It is hard to believe that until the middle of last century Hardy Geraniums were only found in the gardens of plant connoisseurs.  Today there is hardly a garden, or roundabout or supermarket carpark, that does not have a geranium of some sort planted in it.  The characteristics of the genus make it attractive both to gardeners and to landscape architects: most species are hardy in Britain; there is a geranium in flower from March through to October; their habit ranges from demure rosette-forming plants, just a few centimeters tall, to bold plants with dramatic foliage.  The single most important reason for their widespread success, though, is that Geraniums will grow in an extremely wide range of situations.  Whether your  garden is dark and dank or boiling and dry there are geraniums that will thrive in it.

Geranium renardii 'Zetterland'

Geranium renardii ‘Zetterland’

The geranium most seen in shady places is the Mourning Widow, Geranium phaeum.  As its common name suggests this is a melancholic plant, with dark foliage and flowers that are often almost black.  The white form, Geranim phaeum ‘Album’ is much gayer and can bring a bit of sparkle to dull areas.  With all the Geranium phaeum cultivars it is a good idea to cut them down after they have flowered in order to stop the garden being overwhelmed by seedlings

There are several selections of Geranium phaeum which have variegated or marbled leaves.   The effect of the variegation on most of the plants is to make them look diseased, or as if they are suffering from a lack of minerals in the soil. The most attractive of these variegated plants is Geranium phaeum ‘Margaret Wilson’, which has foliage that is predominately yellow and flowers that have a bluish tinge in the purple but, like many plants with variegated foliage, it is not as robust as the species.

The British native, Geranium sylvaticum, is also a plant for shady places. It grows mainly in Scotland and the north of England in damp soil on the edges of woodlands. In the wild its flowers are a washed-out mauve colour but in G sylvaticum ‘Amy Doncaster’ they are an intense blue and about an inch in diameter.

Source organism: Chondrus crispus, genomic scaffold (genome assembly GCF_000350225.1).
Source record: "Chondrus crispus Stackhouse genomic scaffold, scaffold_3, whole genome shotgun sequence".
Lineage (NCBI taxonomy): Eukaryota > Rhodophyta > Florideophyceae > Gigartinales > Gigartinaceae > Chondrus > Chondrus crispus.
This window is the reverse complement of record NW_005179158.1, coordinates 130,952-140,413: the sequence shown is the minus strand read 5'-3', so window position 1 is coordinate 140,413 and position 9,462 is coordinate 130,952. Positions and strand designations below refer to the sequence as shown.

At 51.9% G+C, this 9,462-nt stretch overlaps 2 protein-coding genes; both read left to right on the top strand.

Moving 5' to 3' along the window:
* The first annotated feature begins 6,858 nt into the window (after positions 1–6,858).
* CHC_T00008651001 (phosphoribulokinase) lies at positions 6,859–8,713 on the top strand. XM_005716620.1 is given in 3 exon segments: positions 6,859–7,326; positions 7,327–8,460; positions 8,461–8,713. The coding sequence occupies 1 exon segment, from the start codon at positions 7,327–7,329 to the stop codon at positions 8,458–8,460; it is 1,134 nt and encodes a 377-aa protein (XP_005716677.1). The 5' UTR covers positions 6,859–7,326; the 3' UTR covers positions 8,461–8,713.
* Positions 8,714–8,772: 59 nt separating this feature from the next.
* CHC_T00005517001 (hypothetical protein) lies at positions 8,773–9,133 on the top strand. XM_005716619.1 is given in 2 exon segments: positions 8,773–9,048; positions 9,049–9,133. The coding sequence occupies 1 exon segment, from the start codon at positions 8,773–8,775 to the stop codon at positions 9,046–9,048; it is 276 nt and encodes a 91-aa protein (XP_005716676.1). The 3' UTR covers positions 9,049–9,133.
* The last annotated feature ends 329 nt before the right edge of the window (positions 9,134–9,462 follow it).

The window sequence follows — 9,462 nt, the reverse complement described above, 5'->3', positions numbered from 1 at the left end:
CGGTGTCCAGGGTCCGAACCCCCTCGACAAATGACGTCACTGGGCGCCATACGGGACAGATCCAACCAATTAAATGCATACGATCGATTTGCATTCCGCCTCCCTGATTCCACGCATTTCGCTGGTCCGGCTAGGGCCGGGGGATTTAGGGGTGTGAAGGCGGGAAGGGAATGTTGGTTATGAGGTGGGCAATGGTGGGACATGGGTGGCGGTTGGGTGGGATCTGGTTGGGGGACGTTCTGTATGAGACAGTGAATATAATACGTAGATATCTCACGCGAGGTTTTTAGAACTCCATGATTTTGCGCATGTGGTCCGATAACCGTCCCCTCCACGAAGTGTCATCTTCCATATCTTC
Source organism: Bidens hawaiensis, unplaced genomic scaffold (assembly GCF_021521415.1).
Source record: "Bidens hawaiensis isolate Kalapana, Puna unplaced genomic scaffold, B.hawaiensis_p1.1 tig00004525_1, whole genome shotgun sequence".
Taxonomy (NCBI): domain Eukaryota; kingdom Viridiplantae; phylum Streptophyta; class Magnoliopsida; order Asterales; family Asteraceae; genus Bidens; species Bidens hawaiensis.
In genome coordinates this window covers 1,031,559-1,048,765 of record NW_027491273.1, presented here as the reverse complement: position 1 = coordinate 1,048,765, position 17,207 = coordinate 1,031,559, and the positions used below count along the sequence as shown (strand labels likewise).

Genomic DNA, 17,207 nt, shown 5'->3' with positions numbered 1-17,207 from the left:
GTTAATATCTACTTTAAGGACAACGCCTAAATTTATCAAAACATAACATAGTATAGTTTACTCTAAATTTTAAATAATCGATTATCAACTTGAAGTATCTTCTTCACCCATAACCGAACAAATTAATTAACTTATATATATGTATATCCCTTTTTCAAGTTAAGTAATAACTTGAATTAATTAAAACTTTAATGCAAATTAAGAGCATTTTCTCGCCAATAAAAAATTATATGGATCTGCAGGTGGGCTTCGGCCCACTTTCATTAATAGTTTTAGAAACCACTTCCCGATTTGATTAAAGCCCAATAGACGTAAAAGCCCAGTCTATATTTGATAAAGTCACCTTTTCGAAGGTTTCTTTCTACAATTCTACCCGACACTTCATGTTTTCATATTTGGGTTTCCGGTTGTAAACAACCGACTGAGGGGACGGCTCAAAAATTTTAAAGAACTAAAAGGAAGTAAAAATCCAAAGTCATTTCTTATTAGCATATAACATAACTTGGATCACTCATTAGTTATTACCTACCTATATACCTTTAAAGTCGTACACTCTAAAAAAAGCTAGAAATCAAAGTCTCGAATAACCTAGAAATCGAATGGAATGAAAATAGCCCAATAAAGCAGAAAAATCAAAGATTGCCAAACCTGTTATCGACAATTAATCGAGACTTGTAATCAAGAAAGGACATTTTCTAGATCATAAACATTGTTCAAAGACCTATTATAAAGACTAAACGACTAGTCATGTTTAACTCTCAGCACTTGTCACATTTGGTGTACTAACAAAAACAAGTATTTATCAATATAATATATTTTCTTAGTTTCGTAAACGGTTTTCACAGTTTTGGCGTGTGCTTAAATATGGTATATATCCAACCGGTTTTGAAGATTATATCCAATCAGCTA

The meadow cranesbill, Geranium sylvaticum, was once a familiar sight in meadows during June and July but now is usually seen growing on the verges of country lanes.  In the garden it is a very easy-going plant that will grow in sun or part shade but needs the support of its neighbours to prevent it from flopping over.  Most forms grow to about 1m tall and look good growing amongst grasses of a similar height.  G sylvaticum ‘Mrs Kendall Clark’ has elegant blue-grey flowers that have pale blue stripes along the petals.

More common in the south of England and in Ireland is Geranium sanguineum, known as the bloody cranesbill because of its fiery autumn foliage.  This is a well-behaved carpeting plant that never gets out of control.  Dutch nurseryman Coen Jansen has introduced a cultivar, Geranium Sanguineum ‘Ankum’s Pride’, that has large magenta-pink flowers

Geranium sanguineum used as ground cover

Geranium sanguineum 

Geranium sanguineum cultivars are amongst the shortest of the geraniums, never growing more than about 20cm tall.  At the other end of the scale is Geranium psilostemon which in its prime, during June and July, is 1m tall and 1m wide.  Its size, combined with bright magenta-purple flowers that have a black centre, make it a striking plant, but its exuberance means that it needs to be placed carefully, either amongst other fiery colours or against artemisias, for example, or other similar, muted plants.  It is not a plant for the faint-hearted.

Geranium psilostemon is one of the parents (the other being Geranium procurrens) of a number of spectacular hybrids. Geranium ‘Ann Folkard’ has continued to cause a sensation in gardens since it was introduced in the 1970s, its bright-purple, black eyed flowers making a startling partnership with the yellow-green foliage of the plant.  The flowers appear from May to the end of autumn on straggling stems that are 1m long.   This is not a plant that can be tamed to give a well-ordered effect:  you just have to let sprawl wherever it wants to.  The same parents also produced Geranium ‘Anne Thomson’, a more compact plant with similar flowers.  A recent introduction from France, G. ‘Sandrine’, has the same habit and flower colour but with flowers twice the size, at almost 5cm diameter.

For a late-flowering geranium you can’t beat Geranium wallichianum ‘Buxton’s Variety’.  It starts flowering in July and is still at it in October.  As the weather changes, so does the blueness of its flowers, and by autumn they are as blue as gentians.  There is a pink-flowered cultivar, Geranium wallicianum ‘Syabru’, but it is a rather sickly pink, reminiscent of Windolene.

Geraniums are promiscuous plants and there are hundreds of hybrid plants available.   None has achieved the phenomenal success of Geranium ‘Rozanne’ = GERWAT. This long-flowering, compact plant was found as a chance seedling and has gone on to be one of the most widely-marketed plants ever.  It has violet-blue flowers about 5cm in diameter that really do match the claim of being produced throughout the summer without the plant becoming leggy.  Recent DNA tests have shown that it is genetically virtually identical to G. ‘Jolly Bee’, which has now been withdrawn.

A few years ago I imagined a sign that I would like to put on the garden gate:  ‘No More Geraniums’.  In the two decades following 1987 the number of geraniums listed in the RHS Plantfinder jumped from 125 to over 650. It seemed that hardly a week passed without a new cultivar or hybrid arriving on the market, and the differences between them were often so minimal that choosing which to grow became exhausting.  Fewer hybrids are being introduced and many inferior plants have fallen by the wayside, so now is the time to re-open the garden gate and welcome more geraniums in.